After an f-structure is chosen for each side, XLE simplifies the SUBJs. SUBJs that are in a predicative noun or adjective are removed so that a single transfer rule covers both predicative and attributive uses. Predicative SUBJs are also removed from the source sentence when translating so that the simplified transfer rules will match. Since the target language is expecting the predicative SUBJs to be there, you must make SUBJ addable in the generator. If SUBJ is addable, the generator will add it even if it isn't governed.

XLE also simplifies SUBJs in verbs that are controlled in one way or another. If the SUBJ of a verb is functionally controlled, or is a null pronoun (representing anaphoric control; e.g. PRON-TYPE = null), or creates a cycle (as in (^ ADJUNCT $ SUBJ) = ^), then the SUBJ is replaced with an empty SUBJ (an f-structure with no content). This makes it easier to translate between constructions that use one form of control to constructions that use another form of control. Controlled SUBJs are also simplified in the source sentence when translating so that the simplified transfer rules will match. If the input to the generator has an empty SUBJ, then the generator will add whatever form of control is required by the target grammar.

After the SUBJs have been simplified, XLE aligns the individual f-structures using user-specified words or using word alignments. Then XLE extracts transfer rules and prints them out.

Suppressing Features

Often there are features in the f-structures that you don't want in the transfer rules. For instance, you probably don't want the tense feature in your transfer rule unless the tense feature has different values on the two sides. Otherwise, you have to produce phrase pairs for every tense of every verb. There are two ways to suppress such features. One is to use set-gen-adds remove in the standard way in the translator:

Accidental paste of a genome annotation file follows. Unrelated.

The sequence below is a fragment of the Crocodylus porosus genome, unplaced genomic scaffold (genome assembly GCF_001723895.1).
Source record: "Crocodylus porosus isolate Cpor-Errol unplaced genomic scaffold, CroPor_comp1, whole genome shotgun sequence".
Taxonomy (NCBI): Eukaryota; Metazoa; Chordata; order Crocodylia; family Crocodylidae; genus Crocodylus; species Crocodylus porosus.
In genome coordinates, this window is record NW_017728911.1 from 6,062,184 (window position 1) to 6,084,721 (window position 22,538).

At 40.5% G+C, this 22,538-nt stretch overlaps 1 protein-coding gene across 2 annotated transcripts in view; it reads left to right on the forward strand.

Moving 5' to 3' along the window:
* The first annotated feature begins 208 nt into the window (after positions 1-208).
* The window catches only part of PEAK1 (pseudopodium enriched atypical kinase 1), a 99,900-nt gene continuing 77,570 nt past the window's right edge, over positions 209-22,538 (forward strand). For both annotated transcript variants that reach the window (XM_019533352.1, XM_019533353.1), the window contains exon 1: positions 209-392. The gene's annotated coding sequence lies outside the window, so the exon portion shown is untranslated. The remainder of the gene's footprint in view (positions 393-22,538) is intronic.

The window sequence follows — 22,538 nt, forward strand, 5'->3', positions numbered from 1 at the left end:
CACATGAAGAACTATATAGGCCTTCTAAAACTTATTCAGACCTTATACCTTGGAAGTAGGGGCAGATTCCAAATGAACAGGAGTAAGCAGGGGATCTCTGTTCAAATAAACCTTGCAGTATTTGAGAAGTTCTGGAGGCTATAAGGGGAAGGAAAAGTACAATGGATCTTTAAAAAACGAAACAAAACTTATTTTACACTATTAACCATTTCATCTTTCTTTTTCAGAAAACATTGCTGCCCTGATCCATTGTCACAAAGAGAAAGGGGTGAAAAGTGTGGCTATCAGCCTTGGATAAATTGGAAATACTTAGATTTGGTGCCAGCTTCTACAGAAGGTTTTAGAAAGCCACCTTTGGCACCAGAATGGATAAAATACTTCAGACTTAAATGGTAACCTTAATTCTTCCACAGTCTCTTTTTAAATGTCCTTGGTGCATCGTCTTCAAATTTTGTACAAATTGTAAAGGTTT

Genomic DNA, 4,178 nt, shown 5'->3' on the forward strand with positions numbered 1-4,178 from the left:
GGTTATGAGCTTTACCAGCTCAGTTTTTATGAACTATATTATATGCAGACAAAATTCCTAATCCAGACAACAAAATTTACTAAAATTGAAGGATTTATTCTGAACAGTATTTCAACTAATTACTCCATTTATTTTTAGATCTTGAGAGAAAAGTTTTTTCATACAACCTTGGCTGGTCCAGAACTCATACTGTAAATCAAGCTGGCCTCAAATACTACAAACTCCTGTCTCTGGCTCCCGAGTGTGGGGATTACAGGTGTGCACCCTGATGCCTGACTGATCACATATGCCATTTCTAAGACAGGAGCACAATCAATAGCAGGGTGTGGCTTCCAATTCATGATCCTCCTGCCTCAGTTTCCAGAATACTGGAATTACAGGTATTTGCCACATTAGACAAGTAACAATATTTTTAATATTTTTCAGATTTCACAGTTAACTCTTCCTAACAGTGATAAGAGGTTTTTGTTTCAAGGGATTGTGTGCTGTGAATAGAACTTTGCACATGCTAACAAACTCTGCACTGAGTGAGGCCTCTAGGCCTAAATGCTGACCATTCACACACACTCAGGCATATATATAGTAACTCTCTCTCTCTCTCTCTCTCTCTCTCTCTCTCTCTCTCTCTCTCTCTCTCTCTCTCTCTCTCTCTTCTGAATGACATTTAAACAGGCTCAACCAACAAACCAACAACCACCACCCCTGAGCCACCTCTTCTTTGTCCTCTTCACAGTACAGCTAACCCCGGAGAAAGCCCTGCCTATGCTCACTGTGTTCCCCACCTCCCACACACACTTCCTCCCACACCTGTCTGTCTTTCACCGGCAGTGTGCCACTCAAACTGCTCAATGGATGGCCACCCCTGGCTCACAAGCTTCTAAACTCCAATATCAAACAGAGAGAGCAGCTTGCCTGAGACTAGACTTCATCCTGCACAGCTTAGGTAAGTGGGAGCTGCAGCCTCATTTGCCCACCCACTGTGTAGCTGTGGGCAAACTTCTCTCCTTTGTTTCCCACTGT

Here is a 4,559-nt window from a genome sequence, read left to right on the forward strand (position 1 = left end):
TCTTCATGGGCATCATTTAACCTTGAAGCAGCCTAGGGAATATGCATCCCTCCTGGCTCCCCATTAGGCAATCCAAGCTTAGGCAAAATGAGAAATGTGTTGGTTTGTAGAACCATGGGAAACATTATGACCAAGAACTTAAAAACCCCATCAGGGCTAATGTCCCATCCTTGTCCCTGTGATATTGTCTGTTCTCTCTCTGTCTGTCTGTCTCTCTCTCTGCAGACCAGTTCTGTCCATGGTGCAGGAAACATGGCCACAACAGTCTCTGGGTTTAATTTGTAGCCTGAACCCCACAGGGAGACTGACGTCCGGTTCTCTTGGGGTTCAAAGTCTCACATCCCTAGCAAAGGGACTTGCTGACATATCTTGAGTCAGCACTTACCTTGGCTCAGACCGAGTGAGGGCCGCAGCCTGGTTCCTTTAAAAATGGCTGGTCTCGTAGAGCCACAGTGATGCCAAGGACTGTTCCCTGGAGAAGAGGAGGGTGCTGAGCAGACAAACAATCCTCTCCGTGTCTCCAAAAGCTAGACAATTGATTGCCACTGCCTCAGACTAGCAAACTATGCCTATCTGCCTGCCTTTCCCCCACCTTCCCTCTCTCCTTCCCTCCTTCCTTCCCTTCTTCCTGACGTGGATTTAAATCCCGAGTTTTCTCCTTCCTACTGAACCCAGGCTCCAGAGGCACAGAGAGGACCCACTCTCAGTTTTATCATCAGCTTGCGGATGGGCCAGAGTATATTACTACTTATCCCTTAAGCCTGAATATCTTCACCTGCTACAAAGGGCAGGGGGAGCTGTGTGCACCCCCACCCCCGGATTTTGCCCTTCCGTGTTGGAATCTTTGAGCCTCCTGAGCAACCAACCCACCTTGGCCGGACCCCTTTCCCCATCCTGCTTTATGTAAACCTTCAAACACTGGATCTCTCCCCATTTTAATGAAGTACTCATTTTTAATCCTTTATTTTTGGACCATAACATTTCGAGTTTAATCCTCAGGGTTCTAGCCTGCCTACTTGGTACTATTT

set-gen-adds remove "CASE CHECK COORD-LEVEL FOCUS-INT \

These features will be removed from the f-structures of the phrases on both sides no matter what their values are. They will also be removed from the input to the translator.

The second way to specify features that are only removed if they have different values on the two sides:


Features that take f-structures instead of constant values (such as SUBJ) are only removed if their values are paraphrase variables that are aligned. This allows you to extract transfer rules work for both active and passive forms.

Extracting Transfer Rules From Phrase Pairs

Transfer rules can be extracted from a file consisting of pairs of phrases with an equal sign between them separated by blank lines:

wie sehr = how much

der Terrorismus = terrorism

syrische = Syrian

ADVP: zu Hause = PP: at home

To extract transfer rules, use the following Tcl commands:

create-translator translator.txt
extract-paraphrase-rules phrase-pairs.txt rules.pl

The first command, create-translator, creates a translator. It takes a performance vars file as an argument, such as described in the section on using a translator.

The second command, extract-paraphrase-rules, extracts transfer rules from the phrase pairs (it can also be used to extract paraphrase rules if the source grammar and target grammar are the same). Its first argument is the file of phrase pairs described above. Its second argument is the name of the output file.

If either of the phrase pairs are ambiguous, then extract-paraphrase-rules will choose the analyses that are most parallel to each other. It skips phrase pairs that have a fragment parse on one side or the other.